A node is a poin - a single point on a network. This point may be a computer, a server, a router, an antenna, or pretty much anything that can be part of a digital communications network.
More importantly, a node is a person. Yes, to be a node, any of the aforementioned devices must have a human that operates, maintains, and, of course, uses it. Sorry, but there are no bot nodes (not yet at least).
The human element of networking cannot be stressed enough.
Now, you may be curious how one becomes a node. Though you may be unaware, by virtue of reading this very website, you are (probably) already a node. A node on the internet. Sure, you are obscured behind a little illusion called Network Address Translation (NAT) and the Internet Protocol (IP) address of your service provider, but nonetheless a node. Maybe that’s not what you had in mind. Maybe you would like be a node on a different network, one that is separate from “the Internet” as it is currently conceived. If so, you found the right node; we’re here to tell you this is possible.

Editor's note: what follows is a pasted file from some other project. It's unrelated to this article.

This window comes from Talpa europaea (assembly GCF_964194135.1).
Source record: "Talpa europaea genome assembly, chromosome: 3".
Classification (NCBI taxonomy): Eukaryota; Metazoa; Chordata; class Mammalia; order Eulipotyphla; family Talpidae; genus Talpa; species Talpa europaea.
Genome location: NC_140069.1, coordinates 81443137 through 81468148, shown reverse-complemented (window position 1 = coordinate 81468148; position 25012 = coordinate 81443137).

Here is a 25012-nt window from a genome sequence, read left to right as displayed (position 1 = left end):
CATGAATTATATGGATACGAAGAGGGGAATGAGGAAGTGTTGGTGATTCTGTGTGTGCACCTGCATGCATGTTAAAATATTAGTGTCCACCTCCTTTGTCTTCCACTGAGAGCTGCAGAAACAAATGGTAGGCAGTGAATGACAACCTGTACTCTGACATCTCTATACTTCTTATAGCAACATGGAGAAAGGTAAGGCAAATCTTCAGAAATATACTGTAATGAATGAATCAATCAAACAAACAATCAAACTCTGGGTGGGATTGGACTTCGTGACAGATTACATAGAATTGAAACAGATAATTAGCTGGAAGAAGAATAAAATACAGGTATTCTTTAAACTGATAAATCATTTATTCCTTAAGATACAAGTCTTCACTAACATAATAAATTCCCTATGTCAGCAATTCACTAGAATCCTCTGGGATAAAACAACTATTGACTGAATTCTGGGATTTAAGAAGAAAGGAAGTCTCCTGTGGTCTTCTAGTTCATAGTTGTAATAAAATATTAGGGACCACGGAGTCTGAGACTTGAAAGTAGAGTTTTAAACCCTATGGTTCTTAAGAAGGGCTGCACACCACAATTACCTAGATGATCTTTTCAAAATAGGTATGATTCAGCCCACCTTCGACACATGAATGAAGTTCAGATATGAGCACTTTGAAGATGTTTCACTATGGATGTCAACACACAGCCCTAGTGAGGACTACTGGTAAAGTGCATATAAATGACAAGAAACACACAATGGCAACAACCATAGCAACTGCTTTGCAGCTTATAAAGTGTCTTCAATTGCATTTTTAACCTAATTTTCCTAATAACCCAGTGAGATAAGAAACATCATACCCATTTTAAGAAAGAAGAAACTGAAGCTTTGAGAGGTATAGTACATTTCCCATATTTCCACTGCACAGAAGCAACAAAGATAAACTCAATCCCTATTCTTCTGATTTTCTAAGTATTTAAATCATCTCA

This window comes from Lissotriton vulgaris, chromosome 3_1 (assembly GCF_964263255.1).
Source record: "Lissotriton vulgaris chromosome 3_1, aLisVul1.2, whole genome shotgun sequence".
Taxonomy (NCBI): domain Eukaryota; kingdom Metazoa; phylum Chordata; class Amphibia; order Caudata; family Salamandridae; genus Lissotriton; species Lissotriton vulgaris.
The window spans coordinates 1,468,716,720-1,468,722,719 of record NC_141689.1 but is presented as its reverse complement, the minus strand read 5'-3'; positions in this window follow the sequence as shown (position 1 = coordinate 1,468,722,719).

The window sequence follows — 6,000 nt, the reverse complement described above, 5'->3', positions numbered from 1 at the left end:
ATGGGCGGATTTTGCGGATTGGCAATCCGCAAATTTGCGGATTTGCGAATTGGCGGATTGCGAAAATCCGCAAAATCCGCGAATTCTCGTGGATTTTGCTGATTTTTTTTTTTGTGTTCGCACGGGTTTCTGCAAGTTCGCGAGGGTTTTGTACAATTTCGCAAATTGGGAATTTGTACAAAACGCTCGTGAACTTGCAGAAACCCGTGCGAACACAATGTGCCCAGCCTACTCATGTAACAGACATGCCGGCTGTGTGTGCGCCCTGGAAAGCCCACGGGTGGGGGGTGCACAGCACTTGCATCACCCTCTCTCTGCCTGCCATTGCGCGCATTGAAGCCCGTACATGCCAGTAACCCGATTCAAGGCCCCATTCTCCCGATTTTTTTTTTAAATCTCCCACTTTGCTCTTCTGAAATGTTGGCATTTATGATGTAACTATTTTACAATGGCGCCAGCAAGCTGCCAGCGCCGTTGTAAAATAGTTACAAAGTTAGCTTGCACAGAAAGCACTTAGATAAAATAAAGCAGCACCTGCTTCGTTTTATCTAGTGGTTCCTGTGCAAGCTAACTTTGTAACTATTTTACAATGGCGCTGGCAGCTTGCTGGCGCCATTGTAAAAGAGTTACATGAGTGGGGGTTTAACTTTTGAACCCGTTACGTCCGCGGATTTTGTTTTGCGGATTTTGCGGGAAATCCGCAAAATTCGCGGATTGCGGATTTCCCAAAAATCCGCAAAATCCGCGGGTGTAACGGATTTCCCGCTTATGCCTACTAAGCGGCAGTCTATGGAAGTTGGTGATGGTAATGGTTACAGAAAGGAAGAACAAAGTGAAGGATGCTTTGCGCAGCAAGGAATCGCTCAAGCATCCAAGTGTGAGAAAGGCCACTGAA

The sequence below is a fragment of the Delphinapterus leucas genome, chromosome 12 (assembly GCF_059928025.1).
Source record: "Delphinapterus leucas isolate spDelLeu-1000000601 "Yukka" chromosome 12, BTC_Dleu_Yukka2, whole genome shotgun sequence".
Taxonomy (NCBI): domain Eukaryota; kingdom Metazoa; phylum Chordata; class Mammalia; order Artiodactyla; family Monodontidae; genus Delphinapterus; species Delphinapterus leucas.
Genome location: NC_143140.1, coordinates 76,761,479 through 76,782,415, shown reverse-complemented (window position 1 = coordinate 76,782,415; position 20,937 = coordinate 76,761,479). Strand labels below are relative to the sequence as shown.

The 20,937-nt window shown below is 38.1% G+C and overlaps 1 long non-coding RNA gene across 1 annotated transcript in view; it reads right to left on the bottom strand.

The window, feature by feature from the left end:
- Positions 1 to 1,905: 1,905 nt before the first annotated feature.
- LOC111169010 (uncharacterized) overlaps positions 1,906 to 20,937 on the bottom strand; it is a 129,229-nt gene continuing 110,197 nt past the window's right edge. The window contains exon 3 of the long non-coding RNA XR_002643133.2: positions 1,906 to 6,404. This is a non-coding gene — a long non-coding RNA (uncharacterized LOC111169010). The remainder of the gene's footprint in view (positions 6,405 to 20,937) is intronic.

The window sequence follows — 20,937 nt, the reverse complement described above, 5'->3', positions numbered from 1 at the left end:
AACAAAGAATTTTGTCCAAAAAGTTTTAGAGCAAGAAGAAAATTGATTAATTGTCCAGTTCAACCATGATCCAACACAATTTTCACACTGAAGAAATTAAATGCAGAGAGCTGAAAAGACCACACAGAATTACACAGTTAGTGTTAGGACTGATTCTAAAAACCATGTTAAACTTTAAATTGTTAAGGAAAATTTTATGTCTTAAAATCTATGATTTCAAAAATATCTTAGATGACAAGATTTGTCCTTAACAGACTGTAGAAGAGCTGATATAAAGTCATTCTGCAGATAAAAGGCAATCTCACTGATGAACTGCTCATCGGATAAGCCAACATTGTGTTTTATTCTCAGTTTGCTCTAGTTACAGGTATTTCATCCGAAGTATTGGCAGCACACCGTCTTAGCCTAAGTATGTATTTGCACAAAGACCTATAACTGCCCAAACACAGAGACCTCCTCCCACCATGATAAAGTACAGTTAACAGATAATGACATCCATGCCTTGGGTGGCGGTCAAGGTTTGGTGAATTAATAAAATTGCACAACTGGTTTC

That’s not to say it is simple.
First, you may want to look at others who feel the same. If there’s someone near you, it may be best to contact them and see how they become nodes on their alternative network.
If not, then may be you can become a node on your own alternative network. But that won’t be much fun without other nodes to talk to. So, start a group, talk to neighbors, meetup with friends, or just say hi. Talk with others in your community about why being a node in an alternative network is important to you.
Now that you have a community of people who want to be nodes on an alternative network, you’ll need to figure out what kinds of nodes might be useful for your network. As mentioned earlier, a node can really be any point in a digital communications network, but generally, in existing networks, there are three types of nodes that you may need: home nodes; extender nodes; and exit nodes:
After figuring out what type of node you need, you may consider flashing it.
Flashing typically refers to the process of replacing the default firmware of a device with a new, customized firmware. Both home nodes and extender nodes can be flashed. Exit nodes are, usually, full Linux computers and, therefore, require different techniques.
To see an example of how to flash a home node, check out the SudoMesh walkthrough.